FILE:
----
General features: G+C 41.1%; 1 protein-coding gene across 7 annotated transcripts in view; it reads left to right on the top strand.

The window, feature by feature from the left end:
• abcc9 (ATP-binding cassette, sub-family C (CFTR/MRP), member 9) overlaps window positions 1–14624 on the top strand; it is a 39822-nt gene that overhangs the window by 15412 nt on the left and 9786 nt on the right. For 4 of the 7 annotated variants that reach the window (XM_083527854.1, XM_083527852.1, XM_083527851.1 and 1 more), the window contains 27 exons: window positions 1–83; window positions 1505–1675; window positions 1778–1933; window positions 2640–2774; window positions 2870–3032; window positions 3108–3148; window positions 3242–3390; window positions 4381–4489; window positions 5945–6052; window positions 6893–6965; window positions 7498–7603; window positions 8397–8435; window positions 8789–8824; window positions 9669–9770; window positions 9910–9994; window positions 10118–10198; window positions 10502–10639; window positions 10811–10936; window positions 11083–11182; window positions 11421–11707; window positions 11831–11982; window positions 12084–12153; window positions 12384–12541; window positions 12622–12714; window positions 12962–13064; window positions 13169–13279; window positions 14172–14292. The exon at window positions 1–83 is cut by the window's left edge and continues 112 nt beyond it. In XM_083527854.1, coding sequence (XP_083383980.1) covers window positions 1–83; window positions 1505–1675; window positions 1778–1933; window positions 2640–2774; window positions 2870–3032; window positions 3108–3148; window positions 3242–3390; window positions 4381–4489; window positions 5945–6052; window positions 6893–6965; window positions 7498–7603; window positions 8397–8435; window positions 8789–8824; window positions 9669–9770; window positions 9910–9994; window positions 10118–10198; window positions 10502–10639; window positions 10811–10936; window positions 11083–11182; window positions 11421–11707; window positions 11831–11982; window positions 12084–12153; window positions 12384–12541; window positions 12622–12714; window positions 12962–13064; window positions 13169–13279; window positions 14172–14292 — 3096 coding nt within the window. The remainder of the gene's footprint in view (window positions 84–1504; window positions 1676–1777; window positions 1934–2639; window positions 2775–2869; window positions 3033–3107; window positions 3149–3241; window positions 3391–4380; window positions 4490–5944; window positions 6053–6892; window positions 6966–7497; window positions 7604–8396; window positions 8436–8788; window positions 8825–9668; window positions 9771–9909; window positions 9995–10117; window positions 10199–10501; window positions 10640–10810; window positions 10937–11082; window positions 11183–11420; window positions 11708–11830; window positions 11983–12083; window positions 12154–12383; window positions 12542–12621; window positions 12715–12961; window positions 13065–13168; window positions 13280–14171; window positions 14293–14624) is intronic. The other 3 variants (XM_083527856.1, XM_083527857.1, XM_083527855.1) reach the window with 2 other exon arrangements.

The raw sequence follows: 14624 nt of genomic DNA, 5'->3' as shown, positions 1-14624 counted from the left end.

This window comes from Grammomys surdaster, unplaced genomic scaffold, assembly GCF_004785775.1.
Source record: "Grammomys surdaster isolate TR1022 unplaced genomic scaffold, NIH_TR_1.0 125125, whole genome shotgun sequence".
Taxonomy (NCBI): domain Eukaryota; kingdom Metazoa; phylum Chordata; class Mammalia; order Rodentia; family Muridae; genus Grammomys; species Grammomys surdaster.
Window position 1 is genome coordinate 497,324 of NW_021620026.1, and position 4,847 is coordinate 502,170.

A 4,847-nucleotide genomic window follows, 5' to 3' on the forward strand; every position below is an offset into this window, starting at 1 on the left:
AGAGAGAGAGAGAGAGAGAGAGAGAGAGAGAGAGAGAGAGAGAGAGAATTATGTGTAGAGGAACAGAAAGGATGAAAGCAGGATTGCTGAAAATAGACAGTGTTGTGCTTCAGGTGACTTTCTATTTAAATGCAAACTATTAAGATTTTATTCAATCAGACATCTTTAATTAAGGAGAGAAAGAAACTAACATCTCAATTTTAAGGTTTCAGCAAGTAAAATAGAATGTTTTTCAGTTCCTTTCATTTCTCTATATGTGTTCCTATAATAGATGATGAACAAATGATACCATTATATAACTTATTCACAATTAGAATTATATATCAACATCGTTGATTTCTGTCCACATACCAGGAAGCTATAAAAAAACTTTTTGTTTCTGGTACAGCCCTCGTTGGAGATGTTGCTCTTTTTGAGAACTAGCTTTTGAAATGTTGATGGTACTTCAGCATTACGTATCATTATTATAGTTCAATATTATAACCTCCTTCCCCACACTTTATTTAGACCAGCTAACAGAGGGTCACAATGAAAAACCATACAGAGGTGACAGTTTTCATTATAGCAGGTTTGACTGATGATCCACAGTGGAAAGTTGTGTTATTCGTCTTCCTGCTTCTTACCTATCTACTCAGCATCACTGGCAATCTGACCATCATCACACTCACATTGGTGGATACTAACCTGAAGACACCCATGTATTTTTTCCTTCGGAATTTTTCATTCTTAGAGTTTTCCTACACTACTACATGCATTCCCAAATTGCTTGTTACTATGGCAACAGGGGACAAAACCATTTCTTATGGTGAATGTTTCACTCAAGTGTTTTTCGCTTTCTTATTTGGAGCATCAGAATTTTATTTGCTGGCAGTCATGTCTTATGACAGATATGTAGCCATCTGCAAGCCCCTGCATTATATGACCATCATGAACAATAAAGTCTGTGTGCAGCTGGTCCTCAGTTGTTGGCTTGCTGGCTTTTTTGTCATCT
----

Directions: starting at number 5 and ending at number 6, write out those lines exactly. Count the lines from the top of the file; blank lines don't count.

This window comes from Grammomys surdaster, unplaced genomic scaffold, assembly GCF_004785775.1.
Source record: "Grammomys surdaster isolate TR1022 unplaced genomic scaffold, NIH_TR_1.0 125125, whole genome shotgun sequence".